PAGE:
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Comment: Re:But it gives the driver the wrong impression (Score 1) 243

by geogob (#47192019) Attached to: New Car Can Lean Into Curves, Literally

That's why the car is filled with other systems doing the feeling and adjusting for the driver, systems such as the ESP. it becomes essential in cars where de driving feeling disappears.

But its Mercedes... I drive regularly fully equipped E class Mercedes. It's awful. Its full of systems driving for you and taking decisions for you... It can go as far as breaking you on the highway. These cars are at 90 degrees of the "driving feeling" concept.

Comment: Re:cheap webcam (Score 2, Insightful) 54

by geogob (#47171407) Attached to: SpaceX Landing Video Cleanup Making Progress

The technical challenges of running a telemetry link with something falling through the sky from a moving aircraft has little to do with that of plugging two televisions together over a wired network. I'd expect the bandwidth for the video to be, in fact, comparable to that of a dial modem, especially considering that the bandwidth is shared with a lot of other housekeeping data which are probably much more important and useful than the video feed.

Comment: Re:Google has NO responsiblity whatsover (Score 4, Insightful) 138

Don't like what A said about B? Take it up with A.

I don't know in what world you live, but in the real world, there are so many hurdels to that process that it's in many case impossible (Understand, for example, no juridical basis or not affordable).

It has long been known that what you post online[...]

How about what is online and you didn't post yourself? Oh yeah, take it up with A.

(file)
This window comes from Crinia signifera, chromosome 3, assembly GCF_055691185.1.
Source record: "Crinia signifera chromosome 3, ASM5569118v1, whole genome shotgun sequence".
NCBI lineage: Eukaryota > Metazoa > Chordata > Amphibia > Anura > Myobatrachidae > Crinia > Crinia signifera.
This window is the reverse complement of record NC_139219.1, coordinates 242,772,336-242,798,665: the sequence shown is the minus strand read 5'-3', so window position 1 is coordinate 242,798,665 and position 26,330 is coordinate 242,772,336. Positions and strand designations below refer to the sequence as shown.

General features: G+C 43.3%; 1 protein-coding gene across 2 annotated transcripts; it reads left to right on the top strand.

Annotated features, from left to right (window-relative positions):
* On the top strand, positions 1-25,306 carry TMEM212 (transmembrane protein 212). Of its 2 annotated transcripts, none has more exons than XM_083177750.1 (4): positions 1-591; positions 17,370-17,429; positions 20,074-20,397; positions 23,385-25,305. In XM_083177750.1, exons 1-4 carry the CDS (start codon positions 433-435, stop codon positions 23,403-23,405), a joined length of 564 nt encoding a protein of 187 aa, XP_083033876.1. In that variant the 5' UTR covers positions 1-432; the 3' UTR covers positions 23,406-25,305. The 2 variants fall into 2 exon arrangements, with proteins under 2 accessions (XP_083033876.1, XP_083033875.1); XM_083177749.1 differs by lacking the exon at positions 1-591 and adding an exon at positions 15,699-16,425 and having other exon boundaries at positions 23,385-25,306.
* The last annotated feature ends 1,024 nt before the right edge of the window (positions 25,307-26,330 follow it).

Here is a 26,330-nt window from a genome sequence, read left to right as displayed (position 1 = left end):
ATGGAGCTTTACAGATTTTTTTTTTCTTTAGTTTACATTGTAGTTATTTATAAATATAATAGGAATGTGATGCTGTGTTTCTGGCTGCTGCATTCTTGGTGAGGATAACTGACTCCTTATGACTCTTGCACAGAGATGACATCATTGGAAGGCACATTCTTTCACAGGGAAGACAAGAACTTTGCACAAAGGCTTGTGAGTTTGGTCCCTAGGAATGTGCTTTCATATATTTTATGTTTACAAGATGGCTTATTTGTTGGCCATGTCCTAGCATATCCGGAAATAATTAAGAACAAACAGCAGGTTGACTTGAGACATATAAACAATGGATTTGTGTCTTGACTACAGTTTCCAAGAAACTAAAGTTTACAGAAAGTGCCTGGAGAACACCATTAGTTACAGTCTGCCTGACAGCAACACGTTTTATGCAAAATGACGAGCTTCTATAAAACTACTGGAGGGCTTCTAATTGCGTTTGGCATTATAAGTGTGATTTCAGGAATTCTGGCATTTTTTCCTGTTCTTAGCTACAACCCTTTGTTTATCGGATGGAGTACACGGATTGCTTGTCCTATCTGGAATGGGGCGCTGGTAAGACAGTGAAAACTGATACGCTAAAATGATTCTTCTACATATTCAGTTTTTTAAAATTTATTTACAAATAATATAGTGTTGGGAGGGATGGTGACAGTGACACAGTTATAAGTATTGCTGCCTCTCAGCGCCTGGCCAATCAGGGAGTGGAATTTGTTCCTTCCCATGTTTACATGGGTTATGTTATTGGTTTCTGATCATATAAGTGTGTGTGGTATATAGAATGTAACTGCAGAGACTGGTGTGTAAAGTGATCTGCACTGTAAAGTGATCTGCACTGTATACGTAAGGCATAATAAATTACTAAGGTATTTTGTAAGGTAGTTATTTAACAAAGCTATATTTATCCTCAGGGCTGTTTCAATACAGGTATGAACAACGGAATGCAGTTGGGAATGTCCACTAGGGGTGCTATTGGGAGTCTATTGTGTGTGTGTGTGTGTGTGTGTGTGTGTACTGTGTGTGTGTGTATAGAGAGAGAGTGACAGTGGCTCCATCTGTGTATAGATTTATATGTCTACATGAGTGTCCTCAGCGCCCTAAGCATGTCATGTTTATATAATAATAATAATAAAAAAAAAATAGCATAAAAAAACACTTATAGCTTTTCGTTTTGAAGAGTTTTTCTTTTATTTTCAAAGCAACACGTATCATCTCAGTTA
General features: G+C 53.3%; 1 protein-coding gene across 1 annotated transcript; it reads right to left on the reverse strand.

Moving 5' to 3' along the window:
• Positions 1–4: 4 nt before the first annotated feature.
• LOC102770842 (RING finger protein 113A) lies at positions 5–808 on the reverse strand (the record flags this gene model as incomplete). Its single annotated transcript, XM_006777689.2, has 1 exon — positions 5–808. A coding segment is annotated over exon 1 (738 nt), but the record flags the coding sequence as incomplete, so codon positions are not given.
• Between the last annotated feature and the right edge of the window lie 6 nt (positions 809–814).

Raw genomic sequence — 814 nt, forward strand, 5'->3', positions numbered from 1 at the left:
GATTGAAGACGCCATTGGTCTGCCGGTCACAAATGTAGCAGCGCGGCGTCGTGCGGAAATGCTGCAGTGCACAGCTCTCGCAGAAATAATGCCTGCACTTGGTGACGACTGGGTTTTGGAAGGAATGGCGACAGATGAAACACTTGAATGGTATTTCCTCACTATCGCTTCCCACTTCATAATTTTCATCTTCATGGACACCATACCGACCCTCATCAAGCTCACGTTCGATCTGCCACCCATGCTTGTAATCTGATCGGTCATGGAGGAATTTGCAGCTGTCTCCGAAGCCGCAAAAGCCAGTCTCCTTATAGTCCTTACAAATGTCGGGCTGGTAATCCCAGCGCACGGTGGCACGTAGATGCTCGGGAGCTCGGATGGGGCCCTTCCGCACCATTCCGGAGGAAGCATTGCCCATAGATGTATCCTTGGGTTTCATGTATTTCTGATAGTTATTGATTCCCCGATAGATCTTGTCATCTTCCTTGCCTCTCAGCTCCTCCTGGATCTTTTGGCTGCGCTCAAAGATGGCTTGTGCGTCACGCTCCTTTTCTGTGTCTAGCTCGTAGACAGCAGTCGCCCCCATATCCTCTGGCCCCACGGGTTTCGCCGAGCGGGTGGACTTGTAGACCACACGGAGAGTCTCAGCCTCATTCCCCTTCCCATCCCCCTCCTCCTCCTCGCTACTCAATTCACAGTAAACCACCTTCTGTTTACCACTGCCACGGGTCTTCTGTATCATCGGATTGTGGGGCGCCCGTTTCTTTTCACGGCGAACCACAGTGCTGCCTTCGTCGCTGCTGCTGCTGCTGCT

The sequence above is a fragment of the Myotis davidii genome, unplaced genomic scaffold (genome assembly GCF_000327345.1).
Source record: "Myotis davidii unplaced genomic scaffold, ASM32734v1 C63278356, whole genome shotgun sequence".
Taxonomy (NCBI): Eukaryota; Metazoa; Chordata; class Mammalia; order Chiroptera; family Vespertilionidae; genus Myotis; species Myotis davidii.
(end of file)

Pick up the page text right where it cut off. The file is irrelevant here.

I find your view of the world quite naive. I am not convinced that the solution requested by the European Court the best is, but it's a step in the right direction.

Comment: Re:Man-portable supercooling? (Score 1) 298

by geogob (#47068589) Attached to: Is It Really GPS If It Doesn't Use Satellites?

They are not using helium as refrigerant, but as pressure transfer medium in a pulse tube for the Stirling cooler. It allows you to decouple the compressor from the cold finger and avoid the need of mechanical piston on the detector side. These detectors typically run between 40 and 80 K, too cold to use nitrogen as transfer gas, hence the use of helium. In any case, the operation range is far from the super cooled case.

Comment: Re:Man-portable supercooling? (Score 1) 298

by geogob (#47068469) Attached to: Is It Really GPS If It Doesn't Use Satellites?

No they don't. Thermal imagers typically work around 50 K (based on HgCdTe sensors). This is easy to reach with a portable device, but isn't anywhere close to super-cooled. Higher performance thermal imagers may run at 3 to 4 K, cooled with liquid helium. There you are already far away from the portable solution, and again not even close to super-cooled.

To reach super cooled temperatures (we are speaking of mK, if not uK or nK), you'll need a truck to move the stuff around. Just the ultra high vacuum vessel and the turbo pumps, allowing you to reach vacuum better than in orbit at 200 km altitude, are enough... and you haven't started to cool yet.

Comment: Re:Presentation of math (Score 3, Informative) 411

by geogob (#47063875) Attached to: US Officials Cut Estimate of Recoverable Monterey Shale Oil By 96%

From TFA :
The reserves were downgraded by 96 percent, from 13.7 billion barrels estimated by a government-funded report in 2011, to just 600 million barrels, the EIA said.
Absolute values help put things into perspective.

Or do we need more perspective? For those who prefer the typical journalistic approach to understanding numbers, it's a reduction from 872'000 Olympic pools to just under 37'200 Olympic pools.

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